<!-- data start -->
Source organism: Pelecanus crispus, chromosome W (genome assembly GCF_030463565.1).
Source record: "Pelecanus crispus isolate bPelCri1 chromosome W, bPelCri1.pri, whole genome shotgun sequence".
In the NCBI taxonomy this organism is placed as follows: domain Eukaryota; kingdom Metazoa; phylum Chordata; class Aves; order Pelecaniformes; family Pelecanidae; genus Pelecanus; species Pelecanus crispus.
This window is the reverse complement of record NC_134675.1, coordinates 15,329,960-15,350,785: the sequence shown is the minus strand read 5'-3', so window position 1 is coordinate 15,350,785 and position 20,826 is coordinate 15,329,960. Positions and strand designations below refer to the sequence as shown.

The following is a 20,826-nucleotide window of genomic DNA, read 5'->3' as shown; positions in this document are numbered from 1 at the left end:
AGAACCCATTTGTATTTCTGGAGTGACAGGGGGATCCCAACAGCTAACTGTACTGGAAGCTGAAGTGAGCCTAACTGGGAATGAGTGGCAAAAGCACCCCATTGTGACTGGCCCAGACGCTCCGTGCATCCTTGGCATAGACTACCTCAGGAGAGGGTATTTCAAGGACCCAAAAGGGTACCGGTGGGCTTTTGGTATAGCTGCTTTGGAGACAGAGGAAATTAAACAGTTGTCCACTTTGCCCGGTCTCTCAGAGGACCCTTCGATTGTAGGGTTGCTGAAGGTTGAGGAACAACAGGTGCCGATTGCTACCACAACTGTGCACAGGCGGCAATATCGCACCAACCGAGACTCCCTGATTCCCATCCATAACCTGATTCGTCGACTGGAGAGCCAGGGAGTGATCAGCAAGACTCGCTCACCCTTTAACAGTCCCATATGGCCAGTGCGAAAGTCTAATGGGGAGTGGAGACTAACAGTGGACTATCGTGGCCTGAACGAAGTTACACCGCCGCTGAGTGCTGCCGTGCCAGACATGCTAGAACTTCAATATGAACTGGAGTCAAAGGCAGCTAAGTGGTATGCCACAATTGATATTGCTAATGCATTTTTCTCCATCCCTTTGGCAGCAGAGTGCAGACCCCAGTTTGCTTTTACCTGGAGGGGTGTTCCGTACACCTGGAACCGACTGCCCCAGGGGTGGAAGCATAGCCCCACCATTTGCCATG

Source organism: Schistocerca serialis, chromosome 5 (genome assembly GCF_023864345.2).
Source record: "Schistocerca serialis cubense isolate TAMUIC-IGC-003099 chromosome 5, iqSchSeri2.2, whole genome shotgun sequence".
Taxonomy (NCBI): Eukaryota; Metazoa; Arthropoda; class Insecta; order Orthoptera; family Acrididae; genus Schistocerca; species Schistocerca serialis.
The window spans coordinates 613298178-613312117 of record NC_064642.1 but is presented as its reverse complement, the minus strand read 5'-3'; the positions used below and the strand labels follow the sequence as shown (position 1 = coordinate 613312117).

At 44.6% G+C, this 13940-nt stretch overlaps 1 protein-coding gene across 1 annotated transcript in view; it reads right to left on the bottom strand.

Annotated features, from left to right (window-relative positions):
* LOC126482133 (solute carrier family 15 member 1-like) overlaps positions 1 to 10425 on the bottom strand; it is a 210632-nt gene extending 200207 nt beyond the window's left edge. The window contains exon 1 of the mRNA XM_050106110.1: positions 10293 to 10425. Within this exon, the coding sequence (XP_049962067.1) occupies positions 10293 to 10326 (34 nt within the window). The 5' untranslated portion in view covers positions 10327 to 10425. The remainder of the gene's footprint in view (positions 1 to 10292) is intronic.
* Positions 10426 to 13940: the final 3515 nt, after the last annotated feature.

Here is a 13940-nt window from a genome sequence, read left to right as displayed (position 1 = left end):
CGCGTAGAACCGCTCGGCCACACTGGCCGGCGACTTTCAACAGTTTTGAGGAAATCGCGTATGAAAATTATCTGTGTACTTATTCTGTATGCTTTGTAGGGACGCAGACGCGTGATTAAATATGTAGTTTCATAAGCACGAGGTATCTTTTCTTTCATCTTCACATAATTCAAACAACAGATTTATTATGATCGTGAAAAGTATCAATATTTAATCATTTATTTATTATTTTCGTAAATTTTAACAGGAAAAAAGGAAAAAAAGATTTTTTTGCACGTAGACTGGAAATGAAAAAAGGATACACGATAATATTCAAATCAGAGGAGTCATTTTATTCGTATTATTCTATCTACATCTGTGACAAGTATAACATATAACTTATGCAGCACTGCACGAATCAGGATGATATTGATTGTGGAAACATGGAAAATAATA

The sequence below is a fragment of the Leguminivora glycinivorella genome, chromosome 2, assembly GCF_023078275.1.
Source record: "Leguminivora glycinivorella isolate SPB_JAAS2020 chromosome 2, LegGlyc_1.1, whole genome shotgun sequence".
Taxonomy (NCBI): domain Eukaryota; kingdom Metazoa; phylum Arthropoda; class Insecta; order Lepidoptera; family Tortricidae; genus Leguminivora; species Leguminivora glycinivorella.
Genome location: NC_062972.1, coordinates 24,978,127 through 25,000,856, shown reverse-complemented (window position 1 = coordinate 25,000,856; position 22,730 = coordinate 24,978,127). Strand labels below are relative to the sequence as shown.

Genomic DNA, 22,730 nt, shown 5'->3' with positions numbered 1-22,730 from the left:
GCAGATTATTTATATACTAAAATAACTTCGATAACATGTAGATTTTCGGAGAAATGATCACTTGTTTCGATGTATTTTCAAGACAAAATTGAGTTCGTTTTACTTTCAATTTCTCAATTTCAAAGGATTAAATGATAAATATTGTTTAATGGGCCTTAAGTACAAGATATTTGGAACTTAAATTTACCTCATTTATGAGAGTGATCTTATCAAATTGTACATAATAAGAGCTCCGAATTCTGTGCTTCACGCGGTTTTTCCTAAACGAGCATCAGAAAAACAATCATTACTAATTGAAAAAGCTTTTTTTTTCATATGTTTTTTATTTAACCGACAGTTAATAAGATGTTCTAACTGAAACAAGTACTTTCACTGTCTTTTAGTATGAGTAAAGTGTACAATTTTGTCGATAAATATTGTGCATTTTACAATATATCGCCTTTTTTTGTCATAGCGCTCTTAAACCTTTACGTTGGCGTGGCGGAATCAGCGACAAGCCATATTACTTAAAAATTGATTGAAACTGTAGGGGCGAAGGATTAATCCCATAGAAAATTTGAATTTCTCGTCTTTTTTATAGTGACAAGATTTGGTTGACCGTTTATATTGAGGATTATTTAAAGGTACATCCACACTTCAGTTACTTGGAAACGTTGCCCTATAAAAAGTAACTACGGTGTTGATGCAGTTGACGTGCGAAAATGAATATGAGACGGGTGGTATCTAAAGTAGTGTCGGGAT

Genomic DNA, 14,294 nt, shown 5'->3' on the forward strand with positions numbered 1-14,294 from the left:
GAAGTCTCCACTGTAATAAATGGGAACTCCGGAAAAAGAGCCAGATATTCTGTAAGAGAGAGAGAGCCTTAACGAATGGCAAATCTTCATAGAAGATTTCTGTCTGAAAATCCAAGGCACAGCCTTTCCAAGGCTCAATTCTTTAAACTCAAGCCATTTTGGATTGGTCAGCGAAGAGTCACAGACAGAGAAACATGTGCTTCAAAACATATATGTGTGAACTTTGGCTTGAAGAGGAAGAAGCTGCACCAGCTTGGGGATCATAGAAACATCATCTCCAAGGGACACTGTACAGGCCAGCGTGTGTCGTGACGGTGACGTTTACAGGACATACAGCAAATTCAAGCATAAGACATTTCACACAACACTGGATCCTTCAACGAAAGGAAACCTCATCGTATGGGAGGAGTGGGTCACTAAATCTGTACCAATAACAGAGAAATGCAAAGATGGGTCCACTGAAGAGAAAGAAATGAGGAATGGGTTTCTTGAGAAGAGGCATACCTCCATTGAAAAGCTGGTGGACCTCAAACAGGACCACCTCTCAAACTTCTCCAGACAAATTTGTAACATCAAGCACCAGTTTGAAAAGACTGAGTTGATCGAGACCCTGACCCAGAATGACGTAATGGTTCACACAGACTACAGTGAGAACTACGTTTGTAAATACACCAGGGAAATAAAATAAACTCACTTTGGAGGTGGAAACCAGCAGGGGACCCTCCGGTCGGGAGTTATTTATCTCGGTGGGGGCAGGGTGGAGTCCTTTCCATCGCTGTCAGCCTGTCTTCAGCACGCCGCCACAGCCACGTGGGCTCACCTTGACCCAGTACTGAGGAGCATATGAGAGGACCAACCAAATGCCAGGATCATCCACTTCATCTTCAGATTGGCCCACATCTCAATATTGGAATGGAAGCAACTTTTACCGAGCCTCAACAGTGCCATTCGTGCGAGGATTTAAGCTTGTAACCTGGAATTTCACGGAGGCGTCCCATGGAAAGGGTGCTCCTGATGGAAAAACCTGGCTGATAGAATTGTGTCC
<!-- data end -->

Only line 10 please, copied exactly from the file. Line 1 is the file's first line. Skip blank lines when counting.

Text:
The window spans coordinates 613298178-613312117 of record NC_064642.1 but is presented as its reverse complement, the minus strand read 5'-3'; the positions used below and the strand labels follow the sequence as shown (position 1 = coordinate 613312117).